And that's the good news: During the summer the number of PEP officers available for patrol declines even more as the majority of its personnel, including seasonal workers, are deployed to beaches and pools. This further leaves the vast majority of the Parks Department's 29,000 acres further unprotected.
Manhattan's parks have the cash—and the safety patrol that comes with it. As crime rises in the city's parks and the number of patrolling officers decreases, Manhattan's privately managed parkland has plenty of officers on hand, according to the Epoch Times.
Outer boroughs are “getting the short end of the stick,” because they rely on public funds, said Councilwoman Julissa Ferreras of Queens. Private entities, such as Battery Park City Authority, Hudson River Park Trust, and Central Park Conservancy, are drawn to the “sexy” parks of Manhattan, as Councilwoman Melissa Mark-Viverito put it.
Deputy Commissioner of Parks and Recreation Liam Kavanaugh provided a higher number, 92, which more than doubled Croft's count. Croft said Kavanaugh's numbers include officers stationed in recreation centers, as well as officers on vacation, sick leave, or otherwise occupied but not actually walking through the parks.
At one point, the deputy commissioner was asked to account for 209 sworn PEP officers. His figures totaled 149.
Kavanaugh said the privatestewardship of parks is a great relief to the city, allowing the Department of Parks and Recreation to use its resources elsewhere.
Manhattan has half the parkland of any other borough, 102 NYPD officers at the Central Park Precinct, and a wealth of private PEP officers. However, more publicly funded officers are still allocated to the borough.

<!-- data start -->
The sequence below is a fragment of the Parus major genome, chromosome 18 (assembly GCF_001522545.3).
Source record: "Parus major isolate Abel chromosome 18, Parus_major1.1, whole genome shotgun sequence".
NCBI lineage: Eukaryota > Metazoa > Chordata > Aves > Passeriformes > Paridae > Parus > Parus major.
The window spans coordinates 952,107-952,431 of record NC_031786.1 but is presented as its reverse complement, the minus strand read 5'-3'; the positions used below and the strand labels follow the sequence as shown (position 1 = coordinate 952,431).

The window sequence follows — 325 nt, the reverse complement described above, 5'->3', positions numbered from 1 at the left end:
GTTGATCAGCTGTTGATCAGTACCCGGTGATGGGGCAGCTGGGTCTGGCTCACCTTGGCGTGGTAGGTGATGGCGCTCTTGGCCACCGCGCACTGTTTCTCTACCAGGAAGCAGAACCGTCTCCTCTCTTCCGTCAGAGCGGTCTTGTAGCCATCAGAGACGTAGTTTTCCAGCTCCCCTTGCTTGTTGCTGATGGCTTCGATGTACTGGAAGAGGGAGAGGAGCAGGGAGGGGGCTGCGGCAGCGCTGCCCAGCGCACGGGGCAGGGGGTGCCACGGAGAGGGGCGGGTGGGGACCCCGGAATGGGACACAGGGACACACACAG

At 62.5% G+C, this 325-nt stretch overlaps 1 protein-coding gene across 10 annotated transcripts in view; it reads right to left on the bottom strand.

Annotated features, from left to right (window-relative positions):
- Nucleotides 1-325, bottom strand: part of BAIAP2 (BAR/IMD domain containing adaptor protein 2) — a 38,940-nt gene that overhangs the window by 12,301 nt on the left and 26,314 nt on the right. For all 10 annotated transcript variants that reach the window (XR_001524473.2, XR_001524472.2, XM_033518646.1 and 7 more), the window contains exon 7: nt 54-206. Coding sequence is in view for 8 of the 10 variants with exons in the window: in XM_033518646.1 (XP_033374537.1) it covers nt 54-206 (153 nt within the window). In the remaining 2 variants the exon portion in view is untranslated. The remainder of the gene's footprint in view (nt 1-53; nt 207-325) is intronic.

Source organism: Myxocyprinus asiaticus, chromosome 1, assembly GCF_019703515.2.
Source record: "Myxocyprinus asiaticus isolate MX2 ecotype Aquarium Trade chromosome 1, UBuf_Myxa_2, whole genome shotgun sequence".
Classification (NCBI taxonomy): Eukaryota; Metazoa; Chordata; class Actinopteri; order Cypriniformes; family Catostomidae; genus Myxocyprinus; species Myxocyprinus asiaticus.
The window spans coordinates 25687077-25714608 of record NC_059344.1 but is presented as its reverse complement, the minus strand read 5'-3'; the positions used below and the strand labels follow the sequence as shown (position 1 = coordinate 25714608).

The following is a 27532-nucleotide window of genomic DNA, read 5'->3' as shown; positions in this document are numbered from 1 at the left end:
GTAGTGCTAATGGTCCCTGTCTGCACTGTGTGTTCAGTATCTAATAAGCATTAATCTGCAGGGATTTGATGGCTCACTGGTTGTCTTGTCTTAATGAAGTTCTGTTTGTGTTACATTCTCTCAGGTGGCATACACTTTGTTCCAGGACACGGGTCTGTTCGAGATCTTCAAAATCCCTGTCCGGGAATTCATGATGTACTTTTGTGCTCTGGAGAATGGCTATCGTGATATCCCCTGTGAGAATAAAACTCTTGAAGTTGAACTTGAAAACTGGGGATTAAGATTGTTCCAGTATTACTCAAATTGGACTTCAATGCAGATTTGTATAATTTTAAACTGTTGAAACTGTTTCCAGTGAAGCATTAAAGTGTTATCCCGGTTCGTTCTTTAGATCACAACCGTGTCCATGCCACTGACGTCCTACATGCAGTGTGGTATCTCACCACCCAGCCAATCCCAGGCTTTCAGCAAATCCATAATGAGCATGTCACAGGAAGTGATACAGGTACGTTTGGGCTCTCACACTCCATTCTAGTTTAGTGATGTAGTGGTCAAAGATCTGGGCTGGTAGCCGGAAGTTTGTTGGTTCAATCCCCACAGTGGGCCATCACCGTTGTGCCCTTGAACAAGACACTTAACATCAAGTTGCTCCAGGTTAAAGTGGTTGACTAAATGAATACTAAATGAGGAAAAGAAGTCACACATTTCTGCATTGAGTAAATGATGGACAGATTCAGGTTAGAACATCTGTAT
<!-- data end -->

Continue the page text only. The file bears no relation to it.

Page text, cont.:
“Manhattan has the highest population density of any borough and the lowest per-capita parkland, and that creates much more regular use in the parks than we see in other boroughs. The day-time population increases to 4.2 million people, because of all the people who come to work here,” explained Kavanaugh. He also noted that 38 percent of the 311 calls related to parks come from Manhattan, and 45 percent of calls to the Parks Department relate to Manhattan parks.
Ferreras' rebuttal was quick and cutting: “The reality is that my community has a very tough time in understanding why their services are being taken away, and 311 isn't the first thing they're thinking about. They're trying to pay their rent; they're trying to survive; they're trying to learn English. They're trying to participate in this New York society that we're talking about, and 311 isn't necessarily part of the culture.”
Flushing Meadows in Queens spans more than 1,000 acres and has two officers on patrol. If anything happens in the park, it would be nearly impossible to find an officer, Ferreras said.
The city's parks saw a 24 percent increase in crime in 2010, noted Croft. Kavanaugh denied any rise in crime, but NYPD has confirmed an increase.
When asked why he did not hire as many PEP officers as was allotted in the budget, the deputy commissioner responded that there is no specific allotment for PEP officers in the budget.